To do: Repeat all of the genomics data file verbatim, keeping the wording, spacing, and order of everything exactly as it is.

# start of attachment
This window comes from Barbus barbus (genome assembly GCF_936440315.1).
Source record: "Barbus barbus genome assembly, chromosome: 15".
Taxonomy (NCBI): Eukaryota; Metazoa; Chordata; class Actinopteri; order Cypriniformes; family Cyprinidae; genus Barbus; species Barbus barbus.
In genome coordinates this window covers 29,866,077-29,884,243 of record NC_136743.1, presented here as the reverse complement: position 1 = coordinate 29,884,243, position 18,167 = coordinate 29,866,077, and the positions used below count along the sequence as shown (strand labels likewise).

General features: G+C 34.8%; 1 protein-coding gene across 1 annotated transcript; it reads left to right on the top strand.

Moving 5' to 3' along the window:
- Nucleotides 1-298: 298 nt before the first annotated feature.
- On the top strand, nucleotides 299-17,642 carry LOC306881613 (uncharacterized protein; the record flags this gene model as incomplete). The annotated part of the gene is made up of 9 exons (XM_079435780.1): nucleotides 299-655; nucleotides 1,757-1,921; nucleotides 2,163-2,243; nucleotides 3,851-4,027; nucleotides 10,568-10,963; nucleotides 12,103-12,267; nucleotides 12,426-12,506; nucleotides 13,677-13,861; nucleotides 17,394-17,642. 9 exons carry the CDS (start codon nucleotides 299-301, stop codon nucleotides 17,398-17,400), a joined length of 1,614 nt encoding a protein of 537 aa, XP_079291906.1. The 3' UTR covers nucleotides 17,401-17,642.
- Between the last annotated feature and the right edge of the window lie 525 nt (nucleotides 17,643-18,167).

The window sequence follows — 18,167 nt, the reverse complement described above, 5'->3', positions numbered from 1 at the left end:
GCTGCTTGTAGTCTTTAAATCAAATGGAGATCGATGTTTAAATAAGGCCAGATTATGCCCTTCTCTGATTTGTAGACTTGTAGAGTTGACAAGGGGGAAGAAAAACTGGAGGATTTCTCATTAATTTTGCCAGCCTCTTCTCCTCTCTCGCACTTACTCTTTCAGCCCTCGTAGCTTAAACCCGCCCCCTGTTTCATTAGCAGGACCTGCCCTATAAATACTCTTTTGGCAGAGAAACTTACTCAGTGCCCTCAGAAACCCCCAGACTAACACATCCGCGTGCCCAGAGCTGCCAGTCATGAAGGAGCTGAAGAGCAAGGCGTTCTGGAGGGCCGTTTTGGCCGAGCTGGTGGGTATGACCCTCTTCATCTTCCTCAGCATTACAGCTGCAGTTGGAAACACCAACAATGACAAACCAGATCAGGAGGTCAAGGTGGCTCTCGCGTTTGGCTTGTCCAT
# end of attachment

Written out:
This window comes from Barbus barbus (genome assembly GCF_936440315.1).
Source record: "Barbus barbus genome assembly, chromosome: 15".
Taxonomy (NCBI): Eukaryota; Metazoa; Chordata; class Actinopteri; order Cypriniformes; family Cyprinidae; genus Barbus; species Barbus barbus.
In genome coordinates this window covers 29,866,077-29,884,243 of record NC_136743.1, presented here as the reverse complement: position 1 = coordinate 29,884,243, position 18,167 = coordinate 29,866,077, and the positions used below count along the sequence as shown (strand labels likewise).

General features: G+C 34.8%; 1 protein-coding gene across 1 annotated transcript; it reads left to right on the top strand.

Moving 5' to 3' along the window:
- Nucleotides 1-298: 298 nt before the first annotated feature.
- On the top strand, nucleotides 299-17,642 carry LOC306881613 (uncharacterized protein; the record flags this gene model as incomplete). The annotated part of the gene is made up of 9 exons (XM_079435780.1): nucleotides 299-655; nucleotides 1,757-1,921; nucleotides 2,163-2,243; nucleotides 3,851-4,027; nucleotides 10,568-10,963; nucleotides 12,103-12,267; nucleotides 12,426-12,506; nucleotides 13,677-13,861; nucleotides 17,394-17,642. 9 exons carry the CDS (start codon nucleotides 299-301, stop codon nucleotides 17,398-17,400), a joined length of 1,614 nt encoding a protein of 537 aa, XP_079291906.1. The 3' UTR covers nucleotides 17,401-17,642.
- Between the last annotated feature and the right edge of the window lie 525 nt (nucleotides 17,643-18,167).

The window sequence follows — 18,167 nt, the reverse complement described above, 5'->3', positions numbered from 1 at the left end:
GCTGCTTGTAGTCTTTAAATCAAATGGAGATCGATGTTTAAATAAGGCCAGATTATGCCCTTCTCTGATTTGTAGACTTGTAGAGTTGACAAGGGGGAAGAAAAACTGGAGGATTTCTCATTAATTTTGCCAGCCTCTTCTCCTCTCTCGCACTTACTCTTTCAGCCCTCGTAGCTTAAACCCGCCCCCTGTTTCATTAGCAGGACCTGCCCTATAAATACTCTTTTGGCAGAGAAACTTACTCAGTGCCCTCAGAAACCCCCAGACTAACACATCCGCGTGCCCAGAGCTGCCAGTCATGAAGGAGCTGAAGAGCAAGGCGTTCTGGAGGGCCGTTTTGGCCGAGCTGGTGGGTATGACCCTCTTCATCTTCCTCAGCATTACAGCTGCAGTTGGAAACACCAACAATGACAAACCAGATCAGGAGGTCAAGGTGGCTCTCGCGTTTGGCTTGTCCAT